A very common question language learners ask teachers is “How can I improve my English speaking?”. We all know what we have to do to improve really. We’ve thought of it or have been told it by our teachers many times before but, now and then, we need to be reminded of the best ways to improve our speaking skills. If we remember to keep studying smarter then we can be more effective in lessons as well as in our own self study.


These are the six best ways I know of for improving both speaking and listening skills in English. I have learnt these from my own experience of learning to speak foreign languages and from what my students tell me too: 


1. Think.


Try to get into a habit of thinking in English.


Why: Usually when people are learning another language, they will translate what they want to say from their native language. This, of course, takes more time and effort to do. If you think in English then you will use it more as a ‘first’ language and you won’t have to translate.


How: Each time you think of something in your language, for example what you want, plan to do, your opinion etc, stop yourself, and think again in English instead. If you don’t know some vocabulary of what you want to think, use your phone and find out. You could also say your thoughts out loud if you wanted.



2. Describe


When you have spare time describe everything around you including: what you see, hear and feel. What you did, what you plan to do and what other people are doing.


Why: Practice makes perfect. If you practice using English more, you will improve. You can do this activity wherever you are and whenever you have free time.


How: You can say it out loud or just think it in your head. Use nouns, verbs, and adjectives to help you think of ideas. Make sentences when you’re describing and not just single words. For example, “I’m sitting at a wooden table on a black chair. I’m writing an advice blog entry. Soon I’m going to bed because I’m tired.”



3. Keep an audio diary


1. Record yourself every day. Say a) what you did, b) how you felt and c) what you will do the next day.


Why: Practice, practice, practice. This is something you can do everyday and most of it will be the same but there will be some differences so it will be not too difficult or boring. You will be talking about yourself and your life as well so you will learn and practice very useful personal language and not ‘textbook’ language. By recording yourself, you can also listen again, notice any common mistakes you make, and correct them too.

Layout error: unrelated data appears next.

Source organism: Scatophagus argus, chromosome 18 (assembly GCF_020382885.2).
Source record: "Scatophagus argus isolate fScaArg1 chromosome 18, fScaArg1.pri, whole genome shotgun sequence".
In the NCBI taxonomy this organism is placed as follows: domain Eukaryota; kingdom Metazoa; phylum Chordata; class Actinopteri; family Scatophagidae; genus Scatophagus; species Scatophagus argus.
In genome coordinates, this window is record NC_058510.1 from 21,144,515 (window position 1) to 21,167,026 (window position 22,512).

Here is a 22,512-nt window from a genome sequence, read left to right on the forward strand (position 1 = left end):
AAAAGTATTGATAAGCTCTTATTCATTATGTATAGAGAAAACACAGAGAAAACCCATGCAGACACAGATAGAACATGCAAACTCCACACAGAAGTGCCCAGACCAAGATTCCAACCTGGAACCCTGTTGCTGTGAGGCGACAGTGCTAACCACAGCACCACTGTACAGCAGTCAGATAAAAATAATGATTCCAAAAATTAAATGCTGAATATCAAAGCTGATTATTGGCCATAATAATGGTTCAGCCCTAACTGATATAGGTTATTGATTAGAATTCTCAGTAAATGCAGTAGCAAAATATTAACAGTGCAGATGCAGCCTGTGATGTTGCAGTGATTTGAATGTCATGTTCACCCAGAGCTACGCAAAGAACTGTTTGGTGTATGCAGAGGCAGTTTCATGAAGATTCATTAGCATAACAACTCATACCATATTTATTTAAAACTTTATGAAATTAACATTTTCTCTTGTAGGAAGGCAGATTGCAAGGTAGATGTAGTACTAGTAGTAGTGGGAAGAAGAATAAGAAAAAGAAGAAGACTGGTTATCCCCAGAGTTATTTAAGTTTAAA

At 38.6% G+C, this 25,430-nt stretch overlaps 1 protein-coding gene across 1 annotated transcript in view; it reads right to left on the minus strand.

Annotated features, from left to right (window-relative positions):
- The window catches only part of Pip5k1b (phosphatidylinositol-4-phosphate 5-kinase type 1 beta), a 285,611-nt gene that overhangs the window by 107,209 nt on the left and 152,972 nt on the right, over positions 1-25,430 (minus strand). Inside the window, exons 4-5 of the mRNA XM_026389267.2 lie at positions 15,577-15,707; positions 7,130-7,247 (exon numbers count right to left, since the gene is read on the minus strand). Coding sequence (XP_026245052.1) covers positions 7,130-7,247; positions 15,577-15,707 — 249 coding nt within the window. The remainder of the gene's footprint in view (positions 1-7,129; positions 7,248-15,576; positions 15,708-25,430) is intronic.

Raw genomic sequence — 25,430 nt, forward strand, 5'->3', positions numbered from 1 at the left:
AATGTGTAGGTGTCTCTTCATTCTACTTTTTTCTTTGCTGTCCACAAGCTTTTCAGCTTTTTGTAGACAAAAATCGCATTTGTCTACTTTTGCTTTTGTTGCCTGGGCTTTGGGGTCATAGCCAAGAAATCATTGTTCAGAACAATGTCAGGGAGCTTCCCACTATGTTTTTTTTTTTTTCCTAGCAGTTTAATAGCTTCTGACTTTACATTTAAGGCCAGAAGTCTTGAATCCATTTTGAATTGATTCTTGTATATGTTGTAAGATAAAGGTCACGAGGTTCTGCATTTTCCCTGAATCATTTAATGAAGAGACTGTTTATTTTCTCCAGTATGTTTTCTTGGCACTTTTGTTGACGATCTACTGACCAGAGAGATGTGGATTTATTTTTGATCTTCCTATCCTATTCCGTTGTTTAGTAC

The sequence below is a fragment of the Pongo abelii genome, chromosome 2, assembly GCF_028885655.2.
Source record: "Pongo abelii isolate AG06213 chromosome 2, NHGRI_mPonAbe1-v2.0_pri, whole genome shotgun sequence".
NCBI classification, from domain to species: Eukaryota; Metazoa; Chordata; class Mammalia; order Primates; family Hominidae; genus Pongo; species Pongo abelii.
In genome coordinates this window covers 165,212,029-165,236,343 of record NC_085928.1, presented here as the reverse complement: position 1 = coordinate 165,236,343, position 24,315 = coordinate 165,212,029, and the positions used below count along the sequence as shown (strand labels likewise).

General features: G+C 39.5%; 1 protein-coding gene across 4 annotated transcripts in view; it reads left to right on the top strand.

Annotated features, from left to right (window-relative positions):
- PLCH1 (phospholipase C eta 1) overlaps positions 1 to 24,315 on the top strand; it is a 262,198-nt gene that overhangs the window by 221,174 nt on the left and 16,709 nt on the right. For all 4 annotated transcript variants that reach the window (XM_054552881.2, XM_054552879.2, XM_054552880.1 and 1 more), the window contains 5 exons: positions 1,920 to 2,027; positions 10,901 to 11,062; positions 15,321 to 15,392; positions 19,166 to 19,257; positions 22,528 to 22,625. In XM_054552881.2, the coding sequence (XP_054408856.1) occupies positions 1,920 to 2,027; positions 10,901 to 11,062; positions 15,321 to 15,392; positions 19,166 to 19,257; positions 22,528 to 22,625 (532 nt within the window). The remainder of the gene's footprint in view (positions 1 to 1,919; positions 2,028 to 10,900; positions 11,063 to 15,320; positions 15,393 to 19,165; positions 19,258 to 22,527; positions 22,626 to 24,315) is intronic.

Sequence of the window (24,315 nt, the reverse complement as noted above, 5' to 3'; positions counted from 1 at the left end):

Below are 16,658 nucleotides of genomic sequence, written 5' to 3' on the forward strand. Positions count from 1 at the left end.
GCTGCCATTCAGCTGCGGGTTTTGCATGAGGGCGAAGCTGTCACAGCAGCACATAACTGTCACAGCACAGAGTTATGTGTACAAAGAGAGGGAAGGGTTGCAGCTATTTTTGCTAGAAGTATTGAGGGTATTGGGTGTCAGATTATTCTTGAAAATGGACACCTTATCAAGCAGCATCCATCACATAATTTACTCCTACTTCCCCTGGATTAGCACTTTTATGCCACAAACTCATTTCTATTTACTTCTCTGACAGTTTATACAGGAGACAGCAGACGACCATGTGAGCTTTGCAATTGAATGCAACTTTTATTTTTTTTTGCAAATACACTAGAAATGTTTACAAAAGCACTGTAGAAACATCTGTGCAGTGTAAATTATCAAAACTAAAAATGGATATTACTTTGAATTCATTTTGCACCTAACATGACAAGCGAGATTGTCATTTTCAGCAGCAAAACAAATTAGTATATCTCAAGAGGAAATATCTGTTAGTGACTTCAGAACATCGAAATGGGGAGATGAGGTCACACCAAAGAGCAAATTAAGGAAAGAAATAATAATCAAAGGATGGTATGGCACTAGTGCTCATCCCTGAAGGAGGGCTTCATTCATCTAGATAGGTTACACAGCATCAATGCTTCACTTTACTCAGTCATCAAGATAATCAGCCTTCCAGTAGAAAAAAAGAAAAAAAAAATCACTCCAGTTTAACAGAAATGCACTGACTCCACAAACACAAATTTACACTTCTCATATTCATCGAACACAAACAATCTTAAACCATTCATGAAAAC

How: Use your phone or a computer. Record yourself two or three times but not any more or it will become annoying and you will want to stop. Keep it short and simple to begin with. If you need to, write down what you want to say first, then say it. If everyday is the same and it’s getting boring, think of how you can say it differently; what different words or grammar you could use, could you talk about someone else whom you met in your day?



4. Have conversations


  • Have regular conversations
  • Encourage your listener to give you feedback.


It is better to have regular conversations rather than an intense two-hour lesson with a teacher once a week. Regular practice allows you to review what you learnt before and build on it. 


On www.italki.com , you can find teachers offering very cheap lessons to chat with regularly. You should use the “instant tutoring” option because then you don’t have to book lessons in advance and so you can have more short frequent talking lessons.


Don’t just talk however, encourage the person you’re talking to to give you feedback; they should either : 1. take notes of your mistakes and tell you about them when you’re finished OR 2. interrupt you when you’ve made a mistake and tell you then. Tell your teacher what you want them to do. You need to know what you are doing well and not so well to improve.



5. Watch movies or TV or listen to songs or podcasts


Use media you’re interested in


Learning from media will work best if you like it and are interested in it. Try many kinds of media to help you find something you like such as podcasts from the BBC website, songs, TV shows, or movies from Netflix or YouTube.


Shadow listen


Listen to the media you like once or twice. Listen again but this time stop it after each sentence. Say the sentence out loud exactly as you heard it. Focus on copying how they say the sentence; the sounds they make, how fast they speak and the rhythm, rather than just the words. This can help you sound more natural when you speak.


Use your spare time to do it


Listening to podcasts and songs are also great because you can listen to them whenever you like—especially when you are travelling to work or school. You can also listen and shadow listen to them when you’re exercising for example at a gym, going for a walk, or run.


And finally ...



6. Take risks, make mistakes and have fun


If you only use language you know and are comfortable with, you will not improve. If you are too embarrassed or shy about making mistakes then you will not use new language. If you are too serious about speaking 100% correct all the time, you won’t take risks.


People have to be brave to learn a language and improve in it. It’s difficult and it takes effort every time. There are many ways to make this easier and practising with a teacher is one of the best ways. A professional teacher will make you feel comfortable and brave enough to take risks. Yes you will make mistakes and yes people will laugh at you, because it’s funny. Languages are funny. Any time someone laughs at you because you said something in a different way or in an incorrect way, remember that they would also sound funny if they tried speaking your language too.


Relax, take it easy and have fun!


So ... over to you. What do you think? Is this good advice? Would it work for you?


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